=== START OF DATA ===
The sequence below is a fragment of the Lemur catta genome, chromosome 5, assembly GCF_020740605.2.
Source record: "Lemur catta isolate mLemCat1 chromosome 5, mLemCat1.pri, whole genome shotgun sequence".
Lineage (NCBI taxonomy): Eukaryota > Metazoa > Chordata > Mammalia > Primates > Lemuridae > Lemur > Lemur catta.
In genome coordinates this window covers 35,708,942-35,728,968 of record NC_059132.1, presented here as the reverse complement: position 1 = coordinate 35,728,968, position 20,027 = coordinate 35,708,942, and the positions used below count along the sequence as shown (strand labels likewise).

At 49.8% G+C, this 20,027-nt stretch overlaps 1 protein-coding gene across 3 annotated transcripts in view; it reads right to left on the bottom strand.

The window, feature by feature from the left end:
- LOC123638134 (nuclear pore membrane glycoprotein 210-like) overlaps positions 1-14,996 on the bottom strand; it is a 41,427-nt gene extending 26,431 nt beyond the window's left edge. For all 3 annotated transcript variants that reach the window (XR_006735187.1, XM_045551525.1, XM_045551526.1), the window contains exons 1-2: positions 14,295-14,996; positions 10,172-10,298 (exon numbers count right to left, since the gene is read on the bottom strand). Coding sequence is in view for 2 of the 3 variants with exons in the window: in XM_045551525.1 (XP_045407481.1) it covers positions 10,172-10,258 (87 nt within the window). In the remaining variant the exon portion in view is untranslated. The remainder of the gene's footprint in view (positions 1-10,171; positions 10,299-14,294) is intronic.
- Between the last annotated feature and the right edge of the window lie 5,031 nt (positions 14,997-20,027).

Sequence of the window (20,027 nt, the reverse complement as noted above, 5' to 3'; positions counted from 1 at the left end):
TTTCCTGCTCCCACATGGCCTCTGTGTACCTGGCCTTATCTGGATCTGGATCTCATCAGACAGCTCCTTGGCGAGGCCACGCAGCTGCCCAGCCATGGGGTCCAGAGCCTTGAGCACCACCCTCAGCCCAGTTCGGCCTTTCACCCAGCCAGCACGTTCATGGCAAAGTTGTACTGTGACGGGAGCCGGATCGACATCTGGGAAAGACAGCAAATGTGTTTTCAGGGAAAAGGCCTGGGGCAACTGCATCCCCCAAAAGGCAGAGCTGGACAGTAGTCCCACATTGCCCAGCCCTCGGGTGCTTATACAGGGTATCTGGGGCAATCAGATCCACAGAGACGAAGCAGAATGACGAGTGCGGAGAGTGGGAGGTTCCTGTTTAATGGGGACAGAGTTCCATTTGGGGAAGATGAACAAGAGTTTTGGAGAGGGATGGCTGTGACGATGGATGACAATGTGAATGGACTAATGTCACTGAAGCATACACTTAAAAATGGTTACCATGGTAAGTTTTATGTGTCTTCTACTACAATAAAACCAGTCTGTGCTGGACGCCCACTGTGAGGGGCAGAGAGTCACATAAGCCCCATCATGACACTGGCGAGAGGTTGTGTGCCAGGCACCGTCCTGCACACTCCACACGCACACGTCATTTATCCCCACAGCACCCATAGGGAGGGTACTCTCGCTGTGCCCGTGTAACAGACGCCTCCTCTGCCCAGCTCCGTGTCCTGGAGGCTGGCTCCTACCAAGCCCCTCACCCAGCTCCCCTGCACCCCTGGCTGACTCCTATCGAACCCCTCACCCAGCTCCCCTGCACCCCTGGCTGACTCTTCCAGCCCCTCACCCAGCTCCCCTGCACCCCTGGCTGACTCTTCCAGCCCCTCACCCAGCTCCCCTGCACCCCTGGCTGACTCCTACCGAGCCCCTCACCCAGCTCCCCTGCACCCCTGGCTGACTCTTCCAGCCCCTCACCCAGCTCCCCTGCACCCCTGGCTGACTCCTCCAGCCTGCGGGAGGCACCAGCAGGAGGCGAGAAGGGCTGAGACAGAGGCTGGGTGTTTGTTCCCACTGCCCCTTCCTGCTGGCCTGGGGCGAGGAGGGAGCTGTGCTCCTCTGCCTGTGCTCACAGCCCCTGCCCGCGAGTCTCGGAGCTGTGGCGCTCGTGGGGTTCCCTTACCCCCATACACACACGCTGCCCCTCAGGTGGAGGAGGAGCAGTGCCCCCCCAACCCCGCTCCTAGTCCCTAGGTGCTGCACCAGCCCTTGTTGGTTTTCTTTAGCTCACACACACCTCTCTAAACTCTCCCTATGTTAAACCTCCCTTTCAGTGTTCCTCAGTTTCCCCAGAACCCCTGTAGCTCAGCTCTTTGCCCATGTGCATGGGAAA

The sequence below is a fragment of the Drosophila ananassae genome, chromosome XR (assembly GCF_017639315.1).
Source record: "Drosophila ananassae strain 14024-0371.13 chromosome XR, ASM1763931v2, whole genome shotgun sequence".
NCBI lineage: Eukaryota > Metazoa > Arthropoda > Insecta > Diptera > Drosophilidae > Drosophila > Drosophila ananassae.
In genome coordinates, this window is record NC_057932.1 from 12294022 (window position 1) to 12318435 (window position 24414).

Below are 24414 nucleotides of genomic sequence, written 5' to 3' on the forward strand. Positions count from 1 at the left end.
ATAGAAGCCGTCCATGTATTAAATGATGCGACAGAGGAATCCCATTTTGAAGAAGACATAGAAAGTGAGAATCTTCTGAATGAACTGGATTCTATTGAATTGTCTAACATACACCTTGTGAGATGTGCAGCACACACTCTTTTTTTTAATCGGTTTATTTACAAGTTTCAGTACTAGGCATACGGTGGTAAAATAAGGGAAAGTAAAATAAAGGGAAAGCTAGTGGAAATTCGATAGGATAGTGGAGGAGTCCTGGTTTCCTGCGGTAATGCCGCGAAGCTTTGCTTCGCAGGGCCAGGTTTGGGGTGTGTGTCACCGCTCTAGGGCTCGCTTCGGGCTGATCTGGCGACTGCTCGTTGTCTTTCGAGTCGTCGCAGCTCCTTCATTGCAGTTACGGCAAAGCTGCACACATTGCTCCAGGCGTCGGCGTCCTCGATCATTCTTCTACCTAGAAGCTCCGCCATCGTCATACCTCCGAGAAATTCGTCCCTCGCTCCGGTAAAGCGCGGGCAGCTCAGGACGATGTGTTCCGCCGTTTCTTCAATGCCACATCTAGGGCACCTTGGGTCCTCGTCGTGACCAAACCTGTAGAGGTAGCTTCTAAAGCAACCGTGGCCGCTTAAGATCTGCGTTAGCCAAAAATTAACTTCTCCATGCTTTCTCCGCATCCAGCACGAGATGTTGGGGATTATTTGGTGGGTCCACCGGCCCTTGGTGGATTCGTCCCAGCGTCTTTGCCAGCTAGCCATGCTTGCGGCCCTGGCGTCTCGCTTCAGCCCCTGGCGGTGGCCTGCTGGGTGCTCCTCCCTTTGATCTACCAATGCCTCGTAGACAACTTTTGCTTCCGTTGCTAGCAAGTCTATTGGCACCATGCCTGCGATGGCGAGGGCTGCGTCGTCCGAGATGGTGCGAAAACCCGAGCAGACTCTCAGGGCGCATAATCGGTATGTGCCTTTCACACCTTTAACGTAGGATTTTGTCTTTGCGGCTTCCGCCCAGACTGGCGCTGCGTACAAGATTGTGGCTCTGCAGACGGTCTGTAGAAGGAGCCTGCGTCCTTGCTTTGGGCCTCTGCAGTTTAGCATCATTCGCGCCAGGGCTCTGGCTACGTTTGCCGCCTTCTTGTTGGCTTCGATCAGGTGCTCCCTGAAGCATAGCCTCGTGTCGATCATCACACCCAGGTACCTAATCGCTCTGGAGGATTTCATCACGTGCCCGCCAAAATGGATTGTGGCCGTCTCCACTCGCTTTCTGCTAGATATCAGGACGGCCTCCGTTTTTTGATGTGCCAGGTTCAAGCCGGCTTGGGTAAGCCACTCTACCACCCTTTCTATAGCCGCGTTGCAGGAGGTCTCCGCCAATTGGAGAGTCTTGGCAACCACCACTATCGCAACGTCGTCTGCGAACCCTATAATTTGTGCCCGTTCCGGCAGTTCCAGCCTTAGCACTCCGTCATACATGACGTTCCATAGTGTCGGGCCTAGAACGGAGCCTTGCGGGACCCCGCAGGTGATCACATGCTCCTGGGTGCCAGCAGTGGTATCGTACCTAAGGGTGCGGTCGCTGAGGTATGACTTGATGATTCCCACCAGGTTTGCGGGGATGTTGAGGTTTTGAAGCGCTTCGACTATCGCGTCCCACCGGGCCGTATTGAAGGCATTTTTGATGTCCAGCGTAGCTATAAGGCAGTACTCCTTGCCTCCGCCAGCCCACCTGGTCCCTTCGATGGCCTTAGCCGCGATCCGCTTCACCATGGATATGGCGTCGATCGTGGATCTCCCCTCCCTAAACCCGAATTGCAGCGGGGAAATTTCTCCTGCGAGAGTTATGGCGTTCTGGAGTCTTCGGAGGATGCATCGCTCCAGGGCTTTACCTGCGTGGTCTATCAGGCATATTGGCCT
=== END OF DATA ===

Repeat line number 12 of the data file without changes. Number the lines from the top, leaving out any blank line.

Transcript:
Source record: "Drosophila ananassae strain 14024-0371.13 chromosome XR, ASM1763931v2, whole genome shotgun sequence".